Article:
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Overcoming Obstacles to Outdoor Learning

EducationWorld is committed to bringing educators the practical tools they need to make good decisions, engage in effective leadership and implement strategies that work. To further this commitment, we have formed a content partnership with Stenhouse Publishers. EducationWorld is pleased to feature a variety of book excerpts as part of this collaboration. Check back frequently as we feature additional excerpts from Stenhouse titles.

The following excerpt comes from Moving the Classroom Outdoors: Schoolyard-Enhanced Learning in Action, by Herbert W. Broda (Stenhouse Publishers, 2011). The book retails for around $23 and is available on the Stenhouse Web site.

This excerpt addresses the top concerns teachers have about incorporating the outdoors into their daily lessons. For more great tips on integrating outdoor learning, see two other excerpts from this book: Outdoor Learning – Integrating Tech and Too Cold to Go Outside? Bring the Outdoors In. Also, be sure to read our review of the book and our interview with the author.

For many educators, while the concept of outdoor learning may be interesting, questions remain. Regardless of geographic location, school size, or socioeconomic level of the community, there are always doubts and concerns that are consistently mentioned as barriers to trying outdoor learning. Let’s take a look at some of the most commonly mentioned stumbling blocks that I heard from educators in various regions of the United States and Canada.

Time
By far the most frequently mentioned barrier is time—and for very good reason. Follow any dedicated teacher for a day and you quickly feel the pressure and exhaustion that comes from trying to fit complex learning and testing requirements into a tight daily schedule that can change unexpectedly. Understandably, most teachers would be leery of adding anything to the day that could possibly magnify the time squeeze.

North Carolina teacher Sarah Palmer has an answer: “We need to convince people that it’s not a matter of more time, just time used differently.” For example, if the topic is measurement, terms and units can be explained indoors, followed by an extension experience outdoors to practice the concept by measuring objects on the school grounds. Instead of doing the practice inside, we have just moved it outdoors. Although it may add a few minutes to move kids from indoors to out, the heightened learning and real-world connections certainly compensate.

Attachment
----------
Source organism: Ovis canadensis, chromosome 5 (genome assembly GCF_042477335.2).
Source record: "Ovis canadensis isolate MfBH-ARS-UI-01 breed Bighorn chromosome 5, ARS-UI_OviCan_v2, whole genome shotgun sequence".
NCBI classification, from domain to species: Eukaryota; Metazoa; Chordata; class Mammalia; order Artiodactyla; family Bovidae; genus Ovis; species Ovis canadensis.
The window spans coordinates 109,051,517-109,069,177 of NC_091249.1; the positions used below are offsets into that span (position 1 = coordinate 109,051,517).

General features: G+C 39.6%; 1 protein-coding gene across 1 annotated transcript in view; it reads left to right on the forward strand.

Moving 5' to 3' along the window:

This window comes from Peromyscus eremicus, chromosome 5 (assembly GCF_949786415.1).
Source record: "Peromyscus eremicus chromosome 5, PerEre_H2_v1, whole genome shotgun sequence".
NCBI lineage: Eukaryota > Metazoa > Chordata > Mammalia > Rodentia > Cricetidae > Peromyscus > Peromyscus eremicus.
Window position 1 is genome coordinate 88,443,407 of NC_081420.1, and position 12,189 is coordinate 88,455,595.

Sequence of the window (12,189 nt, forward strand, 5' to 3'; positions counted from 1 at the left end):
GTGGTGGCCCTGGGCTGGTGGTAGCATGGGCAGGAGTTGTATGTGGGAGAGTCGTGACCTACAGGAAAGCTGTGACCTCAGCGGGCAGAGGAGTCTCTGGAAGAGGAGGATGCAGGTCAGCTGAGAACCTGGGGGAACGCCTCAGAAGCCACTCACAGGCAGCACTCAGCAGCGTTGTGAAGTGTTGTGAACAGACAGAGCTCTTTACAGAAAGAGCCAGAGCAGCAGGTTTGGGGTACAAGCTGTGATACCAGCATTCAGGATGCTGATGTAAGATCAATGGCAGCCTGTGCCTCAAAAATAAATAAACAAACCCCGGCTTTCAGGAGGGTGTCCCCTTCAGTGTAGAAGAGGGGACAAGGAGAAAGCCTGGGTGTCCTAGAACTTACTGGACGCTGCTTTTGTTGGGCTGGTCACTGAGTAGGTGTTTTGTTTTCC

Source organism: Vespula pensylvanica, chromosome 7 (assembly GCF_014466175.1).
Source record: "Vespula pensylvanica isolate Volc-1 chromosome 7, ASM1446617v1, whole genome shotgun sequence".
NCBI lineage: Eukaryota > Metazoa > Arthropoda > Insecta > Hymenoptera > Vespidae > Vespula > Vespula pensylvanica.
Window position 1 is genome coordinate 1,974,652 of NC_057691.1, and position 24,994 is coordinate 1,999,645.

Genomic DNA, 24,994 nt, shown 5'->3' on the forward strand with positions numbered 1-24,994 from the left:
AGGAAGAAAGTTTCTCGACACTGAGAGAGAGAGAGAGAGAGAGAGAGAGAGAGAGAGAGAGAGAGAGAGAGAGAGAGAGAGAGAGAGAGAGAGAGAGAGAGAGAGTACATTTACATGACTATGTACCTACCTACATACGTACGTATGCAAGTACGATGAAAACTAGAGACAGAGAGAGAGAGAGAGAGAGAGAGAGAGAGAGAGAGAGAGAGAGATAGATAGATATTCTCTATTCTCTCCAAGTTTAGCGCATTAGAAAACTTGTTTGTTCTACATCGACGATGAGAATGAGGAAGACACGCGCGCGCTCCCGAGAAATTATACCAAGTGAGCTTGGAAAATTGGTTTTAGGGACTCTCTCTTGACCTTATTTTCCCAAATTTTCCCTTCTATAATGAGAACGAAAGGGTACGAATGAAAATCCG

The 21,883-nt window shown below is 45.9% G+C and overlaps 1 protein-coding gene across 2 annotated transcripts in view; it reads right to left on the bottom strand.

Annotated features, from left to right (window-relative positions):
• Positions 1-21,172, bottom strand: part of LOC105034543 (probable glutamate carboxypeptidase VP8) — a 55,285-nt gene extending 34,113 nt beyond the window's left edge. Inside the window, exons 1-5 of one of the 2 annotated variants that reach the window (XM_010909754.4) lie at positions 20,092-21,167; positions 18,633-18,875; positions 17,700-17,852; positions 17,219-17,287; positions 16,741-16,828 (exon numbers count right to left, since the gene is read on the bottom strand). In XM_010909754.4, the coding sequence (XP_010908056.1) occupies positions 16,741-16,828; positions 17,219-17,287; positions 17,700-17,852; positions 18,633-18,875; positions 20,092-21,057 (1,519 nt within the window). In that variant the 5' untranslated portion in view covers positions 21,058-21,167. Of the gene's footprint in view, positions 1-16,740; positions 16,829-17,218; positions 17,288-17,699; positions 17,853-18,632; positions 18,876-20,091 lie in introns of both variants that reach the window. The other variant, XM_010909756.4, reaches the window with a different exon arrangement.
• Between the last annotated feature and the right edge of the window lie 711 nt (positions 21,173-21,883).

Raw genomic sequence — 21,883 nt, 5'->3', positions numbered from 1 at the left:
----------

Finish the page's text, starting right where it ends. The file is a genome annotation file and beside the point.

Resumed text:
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“But is it worth the time?” is an important pedagogical question. A growing number of research studies are clarifying that a combination of indoor and outdoor instruction does result in improved achievement. Both teachers and students find an increased motivation that comes from a change of pace and place.

Two great sources for research showing the impact of outdoor learning on student achievement are the Web sites of the Children and Nature Network and the Placed-Based Education Evaluation Collaborative.

For some teachers the concern is not only instructional time, but also finding the time outside of the school day to maintain outdoor learning areas. That’s a valid concern and needs to be met first by starting with small site enhancements that take little maintenance (e.g., creating a simple teaching/meeting area or setting up a few bird feeders). If more complex projects, like large garden plots or bird blinds, are considered, there simply has to be volunteer help.


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Stenhouse publishes professional development books and videos by teachers and for teachers. Their titles cover a range of content areas -- from literacy and mathematics to science, social studies, the arts, and environmental education -- as well as a variety of topics, including classroom management, assessment, and differentiation.

Curriculum Integration
Interestingly, this stumbling block also is related to time. If the outdoors is not really related to the curriculum, it becomes an extra and therefore soaks up valuable time. I strongly support the philosophy that schoolyard-enhanced learning should not be used by a teacher unless it is directly related to curricular objectives being taught. It is encouraging, however, to look at the number of grade-level objectives in most content areas that could incorporate meaningful outdoor experiences into their instruction.